Last year I attempted to clip Llani but soon realised that pigs may fly before I managed to succeed. I turned on the clippers and he ran a mile!
So over last winter and this autumn I`ve tried to expose him to the clippers. Tying him next to a horse who is being clipped, and showing him the silent clippers.
We reached a point were we didn`t mind the silent clippers touching him, or standing and watching a horse being clipped. But last week when I asked a friend to approach him with the running clippers, he still wasn`t having any of it.
But I was getting closer, and a cancellation yesterday left me with a big hole in the day, so I decided to continue desensitising Llani to the clippers.
It was raining so he was a bit damp, but after I`d brushed him off his neck was dry enough that should I amazingly get close enough to actually clip him, I could take some off his neck.
I`d brought Otis in too, for moral support, and had Llani tied outside the stable.
Armed with pieces of apple in my pocket, I showed him the clippers, letting him sniff them deeply – he is very aware of new or strange smells (as seen when he sniffs deeply at the kitten on my shoulder!) He was perfectly happy to have the clippers run all over his body whilst silent, so I rewarded him with a piece of apple.
And then I turned them on. He stepped back and snorted instantly. So I waited patiently for his curiosity to get the better of him. I kept talking to him and within a couple of minutes he was eating apple out of my hand, with the clippers right next to the apple.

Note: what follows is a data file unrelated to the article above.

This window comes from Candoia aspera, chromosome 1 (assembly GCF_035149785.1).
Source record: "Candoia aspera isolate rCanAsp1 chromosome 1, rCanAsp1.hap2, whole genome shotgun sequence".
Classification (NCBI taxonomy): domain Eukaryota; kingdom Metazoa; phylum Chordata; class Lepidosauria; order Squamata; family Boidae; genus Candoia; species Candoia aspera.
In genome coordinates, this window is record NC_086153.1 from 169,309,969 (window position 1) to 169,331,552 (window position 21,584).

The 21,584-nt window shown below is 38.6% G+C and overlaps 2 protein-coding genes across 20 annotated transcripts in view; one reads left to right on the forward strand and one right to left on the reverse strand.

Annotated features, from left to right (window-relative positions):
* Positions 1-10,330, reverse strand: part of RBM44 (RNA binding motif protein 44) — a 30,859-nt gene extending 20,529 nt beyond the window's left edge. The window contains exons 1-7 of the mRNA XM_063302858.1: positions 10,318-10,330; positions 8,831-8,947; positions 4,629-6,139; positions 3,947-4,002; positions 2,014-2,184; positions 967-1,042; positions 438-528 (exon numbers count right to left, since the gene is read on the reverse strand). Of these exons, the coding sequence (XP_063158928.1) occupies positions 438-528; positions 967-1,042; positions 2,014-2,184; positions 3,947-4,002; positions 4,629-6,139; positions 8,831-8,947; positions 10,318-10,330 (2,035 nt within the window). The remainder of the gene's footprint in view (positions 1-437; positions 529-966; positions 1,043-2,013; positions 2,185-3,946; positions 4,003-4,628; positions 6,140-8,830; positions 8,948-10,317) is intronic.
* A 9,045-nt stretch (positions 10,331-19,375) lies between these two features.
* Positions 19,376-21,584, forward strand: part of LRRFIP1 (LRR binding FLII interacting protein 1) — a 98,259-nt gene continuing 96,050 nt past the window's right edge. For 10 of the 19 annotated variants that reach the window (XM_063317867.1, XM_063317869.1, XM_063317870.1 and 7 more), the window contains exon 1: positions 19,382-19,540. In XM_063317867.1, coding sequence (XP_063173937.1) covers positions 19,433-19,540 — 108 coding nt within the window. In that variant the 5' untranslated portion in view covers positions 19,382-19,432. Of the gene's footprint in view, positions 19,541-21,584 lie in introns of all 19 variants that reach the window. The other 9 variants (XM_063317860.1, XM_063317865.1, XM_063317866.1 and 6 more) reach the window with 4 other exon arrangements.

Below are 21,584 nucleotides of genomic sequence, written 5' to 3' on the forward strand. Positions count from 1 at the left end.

Thankfully, Llani likes his food!
Then came the task of touching him with them! I untied him and approached his neck with the clippers, talking all the time to him. He reversed rapidly, but I followed him, armed with the apple.
Until I ran out of cable! So I made him stand whilst I went back to unravel it. I didn`t want him to come forwards, as he was almost cornered at the back of the barn.
Frustratingly, when I turned back to reapproach him, he acted more scared than before! But I persevered, ignoring the swishing tail and waving of his hind legs.
Once he was still and stopped reversing, I managed to place them on his neck. Success!
This was as far as I wanted to get that day, but as he hadn`t flinched with the clippers on him, I decided to risk taking some hair off.
Talking to him all the time, I slowly clipped his gullet. He stood still, unflinching, so I ventured don and clipped his sternum area, and between his forelegs.
Then of course, Llani decided that the clipper monsters were back when I swapped sides. But after a moment I managed to get going.
I didn`t attempt to clip his face, as I felt that he had had a positive experience with the clippers; it wasn`t too tedious and the blades weren`t hot. He had a good supply of apples and a little hard feed as soon as I turned the clippers off, to provide some positive reinforcement for the experience.
I would have liked to have clipped a bigger bib clip, but the higher part of his neck was too damp. Next week I want to try once more perhaps venturing to a chaser clip, but I`ll need to enlist the help of a friend to hold his legs up and hold him still whilst I try to clip his belly.
This really proved to me how much Llani has come on in the last year; he`s no longer scared of his own shadow and is learning to investigate new things before running away. I think he`s really put his trust in me too.